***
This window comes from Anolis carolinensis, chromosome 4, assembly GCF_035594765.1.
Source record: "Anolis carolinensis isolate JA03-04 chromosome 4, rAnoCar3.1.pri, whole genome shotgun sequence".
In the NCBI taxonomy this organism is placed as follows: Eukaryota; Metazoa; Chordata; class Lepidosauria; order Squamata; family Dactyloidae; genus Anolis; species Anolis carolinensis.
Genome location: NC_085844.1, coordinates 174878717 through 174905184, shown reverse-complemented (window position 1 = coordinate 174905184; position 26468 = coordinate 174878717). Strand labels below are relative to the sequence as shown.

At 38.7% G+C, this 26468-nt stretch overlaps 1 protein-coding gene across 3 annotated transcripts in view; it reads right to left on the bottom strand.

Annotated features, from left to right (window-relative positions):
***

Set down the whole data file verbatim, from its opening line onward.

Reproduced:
This window comes from Anolis carolinensis, chromosome 4, assembly GCF_035594765.1.
Source record: "Anolis carolinensis isolate JA03-04 chromosome 4, rAnoCar3.1.pri, whole genome shotgun sequence".
In the NCBI taxonomy this organism is placed as follows: Eukaryota; Metazoa; Chordata; class Lepidosauria; order Squamata; family Dactyloidae; genus Anolis; species Anolis carolinensis.
Genome location: NC_085844.1, coordinates 174878717 through 174905184, shown reverse-complemented (window position 1 = coordinate 174905184; position 26468 = coordinate 174878717). Strand labels below are relative to the sequence as shown.

At 38.7% G+C, this 26468-nt stretch overlaps 1 protein-coding gene across 3 annotated transcripts in view; it reads right to left on the bottom strand.

Annotated features, from left to right (window-relative positions):